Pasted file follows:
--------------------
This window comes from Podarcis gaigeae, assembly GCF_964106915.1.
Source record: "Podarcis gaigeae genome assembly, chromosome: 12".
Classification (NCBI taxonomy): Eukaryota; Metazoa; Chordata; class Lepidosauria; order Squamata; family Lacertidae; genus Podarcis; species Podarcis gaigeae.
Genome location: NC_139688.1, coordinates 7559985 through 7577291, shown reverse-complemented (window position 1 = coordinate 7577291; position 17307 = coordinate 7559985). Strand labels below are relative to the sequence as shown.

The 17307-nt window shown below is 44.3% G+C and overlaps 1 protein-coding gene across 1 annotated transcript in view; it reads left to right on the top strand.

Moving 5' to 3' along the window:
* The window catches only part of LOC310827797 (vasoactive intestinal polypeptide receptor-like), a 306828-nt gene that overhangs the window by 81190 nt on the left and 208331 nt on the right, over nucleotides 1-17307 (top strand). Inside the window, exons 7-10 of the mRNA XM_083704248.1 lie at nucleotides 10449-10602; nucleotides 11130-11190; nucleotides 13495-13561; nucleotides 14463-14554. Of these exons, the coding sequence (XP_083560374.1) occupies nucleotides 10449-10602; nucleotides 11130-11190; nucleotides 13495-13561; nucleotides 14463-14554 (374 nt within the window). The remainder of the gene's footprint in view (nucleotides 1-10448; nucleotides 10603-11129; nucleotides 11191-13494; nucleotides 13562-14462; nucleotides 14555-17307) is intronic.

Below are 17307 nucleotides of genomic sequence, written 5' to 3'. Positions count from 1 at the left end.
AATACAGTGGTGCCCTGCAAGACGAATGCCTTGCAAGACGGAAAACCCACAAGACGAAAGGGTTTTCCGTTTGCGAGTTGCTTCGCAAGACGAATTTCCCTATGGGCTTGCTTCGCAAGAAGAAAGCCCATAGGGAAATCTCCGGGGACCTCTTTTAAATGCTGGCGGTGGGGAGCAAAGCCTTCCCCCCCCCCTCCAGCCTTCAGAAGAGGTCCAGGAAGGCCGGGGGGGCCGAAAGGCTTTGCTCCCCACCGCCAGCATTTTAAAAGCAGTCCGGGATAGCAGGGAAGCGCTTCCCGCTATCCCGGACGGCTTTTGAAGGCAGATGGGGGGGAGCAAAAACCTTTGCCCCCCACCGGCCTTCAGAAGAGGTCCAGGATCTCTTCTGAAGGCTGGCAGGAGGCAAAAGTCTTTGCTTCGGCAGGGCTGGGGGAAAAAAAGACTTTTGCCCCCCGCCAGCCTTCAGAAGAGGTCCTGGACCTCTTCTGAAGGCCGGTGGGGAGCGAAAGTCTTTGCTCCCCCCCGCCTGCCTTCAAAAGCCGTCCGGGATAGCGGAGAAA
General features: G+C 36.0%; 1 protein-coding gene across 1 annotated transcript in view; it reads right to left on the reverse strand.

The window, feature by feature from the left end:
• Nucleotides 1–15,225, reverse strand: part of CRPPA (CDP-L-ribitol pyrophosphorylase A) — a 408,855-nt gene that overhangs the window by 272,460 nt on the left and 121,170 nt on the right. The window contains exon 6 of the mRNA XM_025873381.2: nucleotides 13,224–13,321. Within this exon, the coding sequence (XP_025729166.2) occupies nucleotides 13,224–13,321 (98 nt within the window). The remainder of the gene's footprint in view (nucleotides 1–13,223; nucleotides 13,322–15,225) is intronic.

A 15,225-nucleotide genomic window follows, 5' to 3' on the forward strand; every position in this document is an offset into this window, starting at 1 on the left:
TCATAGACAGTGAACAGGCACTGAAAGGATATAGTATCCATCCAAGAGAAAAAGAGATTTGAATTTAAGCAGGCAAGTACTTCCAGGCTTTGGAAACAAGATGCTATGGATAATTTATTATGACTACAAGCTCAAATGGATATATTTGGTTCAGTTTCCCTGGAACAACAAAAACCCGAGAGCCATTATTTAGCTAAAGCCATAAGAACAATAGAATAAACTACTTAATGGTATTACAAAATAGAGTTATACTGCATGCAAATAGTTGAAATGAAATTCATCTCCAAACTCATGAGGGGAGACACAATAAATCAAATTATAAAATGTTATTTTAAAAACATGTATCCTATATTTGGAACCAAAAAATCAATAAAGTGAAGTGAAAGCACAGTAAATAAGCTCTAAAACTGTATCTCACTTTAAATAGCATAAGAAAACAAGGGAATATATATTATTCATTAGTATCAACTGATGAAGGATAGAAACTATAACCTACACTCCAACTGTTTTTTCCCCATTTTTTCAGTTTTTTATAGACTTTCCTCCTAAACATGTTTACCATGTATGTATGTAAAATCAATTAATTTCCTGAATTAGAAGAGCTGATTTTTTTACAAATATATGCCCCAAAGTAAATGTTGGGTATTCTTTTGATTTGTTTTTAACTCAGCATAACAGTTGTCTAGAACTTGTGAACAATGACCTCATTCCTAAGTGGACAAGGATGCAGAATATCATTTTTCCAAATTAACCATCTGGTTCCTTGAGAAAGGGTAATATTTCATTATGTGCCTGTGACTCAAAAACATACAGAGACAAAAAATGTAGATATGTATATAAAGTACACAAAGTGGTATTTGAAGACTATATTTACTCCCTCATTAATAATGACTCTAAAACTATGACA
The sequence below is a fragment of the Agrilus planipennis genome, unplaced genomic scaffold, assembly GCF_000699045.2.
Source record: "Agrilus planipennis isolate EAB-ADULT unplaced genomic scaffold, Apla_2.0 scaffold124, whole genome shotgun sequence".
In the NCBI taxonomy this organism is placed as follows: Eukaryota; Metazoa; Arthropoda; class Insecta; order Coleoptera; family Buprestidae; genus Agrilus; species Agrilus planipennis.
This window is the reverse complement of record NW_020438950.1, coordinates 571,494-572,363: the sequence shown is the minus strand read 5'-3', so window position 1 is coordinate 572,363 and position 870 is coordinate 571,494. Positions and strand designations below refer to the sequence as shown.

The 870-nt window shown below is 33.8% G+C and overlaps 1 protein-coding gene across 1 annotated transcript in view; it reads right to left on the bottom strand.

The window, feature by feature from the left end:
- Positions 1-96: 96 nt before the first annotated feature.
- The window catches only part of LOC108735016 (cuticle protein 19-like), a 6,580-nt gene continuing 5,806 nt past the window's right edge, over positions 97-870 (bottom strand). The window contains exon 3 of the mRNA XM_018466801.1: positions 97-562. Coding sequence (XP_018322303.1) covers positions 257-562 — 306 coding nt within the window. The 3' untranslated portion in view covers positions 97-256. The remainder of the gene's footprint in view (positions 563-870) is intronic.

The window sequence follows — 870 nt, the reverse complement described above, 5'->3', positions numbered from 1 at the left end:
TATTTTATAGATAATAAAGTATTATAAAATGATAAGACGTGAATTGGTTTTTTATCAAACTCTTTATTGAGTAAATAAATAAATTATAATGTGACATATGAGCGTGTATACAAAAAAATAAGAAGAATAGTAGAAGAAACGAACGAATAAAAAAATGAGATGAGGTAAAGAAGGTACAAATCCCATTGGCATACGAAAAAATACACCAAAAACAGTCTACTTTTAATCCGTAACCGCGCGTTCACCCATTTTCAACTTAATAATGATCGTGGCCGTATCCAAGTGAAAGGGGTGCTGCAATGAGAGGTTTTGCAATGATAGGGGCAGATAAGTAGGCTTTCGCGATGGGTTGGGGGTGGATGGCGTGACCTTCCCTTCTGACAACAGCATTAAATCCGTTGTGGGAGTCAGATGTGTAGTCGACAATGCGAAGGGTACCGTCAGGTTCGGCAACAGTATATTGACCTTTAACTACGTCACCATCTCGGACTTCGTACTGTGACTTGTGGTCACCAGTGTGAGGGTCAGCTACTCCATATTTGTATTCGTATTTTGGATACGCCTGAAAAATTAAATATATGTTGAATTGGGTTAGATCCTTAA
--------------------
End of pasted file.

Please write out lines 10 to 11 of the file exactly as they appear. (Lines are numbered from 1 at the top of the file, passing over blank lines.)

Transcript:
General features: G+C 36.0%; 1 protein-coding gene across 1 annotated transcript in view; it reads right to left on the reverse strand.

The window, feature by feature from the left end: